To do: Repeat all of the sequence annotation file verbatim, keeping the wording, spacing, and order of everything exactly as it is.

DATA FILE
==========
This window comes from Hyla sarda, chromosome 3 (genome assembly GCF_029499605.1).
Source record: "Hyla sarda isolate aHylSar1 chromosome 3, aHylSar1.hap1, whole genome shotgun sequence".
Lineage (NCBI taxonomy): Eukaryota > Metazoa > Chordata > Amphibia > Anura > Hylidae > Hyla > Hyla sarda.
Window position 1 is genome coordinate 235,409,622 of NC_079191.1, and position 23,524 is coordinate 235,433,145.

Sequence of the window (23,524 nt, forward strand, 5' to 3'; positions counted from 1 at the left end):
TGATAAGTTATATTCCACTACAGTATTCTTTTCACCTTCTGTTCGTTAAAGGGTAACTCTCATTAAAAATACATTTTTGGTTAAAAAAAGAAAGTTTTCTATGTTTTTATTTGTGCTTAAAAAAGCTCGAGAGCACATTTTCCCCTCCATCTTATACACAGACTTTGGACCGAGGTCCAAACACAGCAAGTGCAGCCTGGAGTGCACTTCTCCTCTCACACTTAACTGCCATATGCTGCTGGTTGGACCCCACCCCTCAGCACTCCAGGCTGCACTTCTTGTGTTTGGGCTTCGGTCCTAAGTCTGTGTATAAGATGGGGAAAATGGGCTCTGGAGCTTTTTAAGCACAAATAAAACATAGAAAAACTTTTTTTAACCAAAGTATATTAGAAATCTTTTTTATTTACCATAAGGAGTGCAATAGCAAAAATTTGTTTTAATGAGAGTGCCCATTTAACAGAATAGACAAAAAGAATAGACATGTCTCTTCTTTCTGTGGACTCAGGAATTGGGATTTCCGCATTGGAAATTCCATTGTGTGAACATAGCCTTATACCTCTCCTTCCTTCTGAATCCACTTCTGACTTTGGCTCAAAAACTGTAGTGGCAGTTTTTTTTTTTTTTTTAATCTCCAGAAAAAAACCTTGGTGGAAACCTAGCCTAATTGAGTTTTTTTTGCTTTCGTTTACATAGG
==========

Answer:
This window comes from Hyla sarda, chromosome 3 (genome assembly GCF_029499605.1).
Source record: "Hyla sarda isolate aHylSar1 chromosome 3, aHylSar1.hap1, whole genome shotgun sequence".
Lineage (NCBI taxonomy): Eukaryota > Metazoa > Chordata > Amphibia > Anura > Hylidae > Hyla > Hyla sarda.
Window position 1 is genome coordinate 235,409,622 of NC_079191.1, and position 23,524 is coordinate 235,433,145.

Sequence of the window (23,524 nt, forward strand, 5' to 3'; positions counted from 1 at the left end):
TGATAAGTTATATTCCACTACAGTATTCTTTTCACCTTCTGTTCGTTAAAGGGTAACTCTCATTAAAAATACATTTTTGGTTAAAAAAAGAAAGTTTTCTATGTTTTTATTTGTGCTTAAAAAAGCTCGAGAGCACATTTTCCCCTCCATCTTATACACAGACTTTGGACCGAGGTCCAAACACAGCAAGTGCAGCCTGGAGTGCACTTCTCCTCTCACACTTAACTGCCATATGCTGCTGGTTGGACCCCACCCCTCAGCACTCCAGGCTGCACTTCTTGTGTTTGGGCTTCGGTCCTAAGTCTGTGTATAAGATGGGGAAAATGGGCTCTGGAGCTTTTTAAGCACAAATAAAACATAGAAAAACTTTTTTTAACCAAAGTATATTAGAAATCTTTTTTATTTACCATAAGGAGTGCAATAGCAAAAATTTGTTTTAATGAGAGTGCCCATTTAACAGAATAGACAAAAAGAATAGACATGTCTCTTCTTTCTGTGGACTCAGGAATTGGGATTTCCGCATTGGAAATTCCATTGTGTGAACATAGCCTTATACCTCTCCTTCCTTCTGAATCCACTTCTGACTTTGGCTCAAAAACTGTAGTGGCAGTTTTTTTTTTTTTTTTAATCTCCAGAAAAAAACCTTGGTGGAAACCTAGCCTAATTGAGTTTTTTTTGCTTTCGTTTACATAGG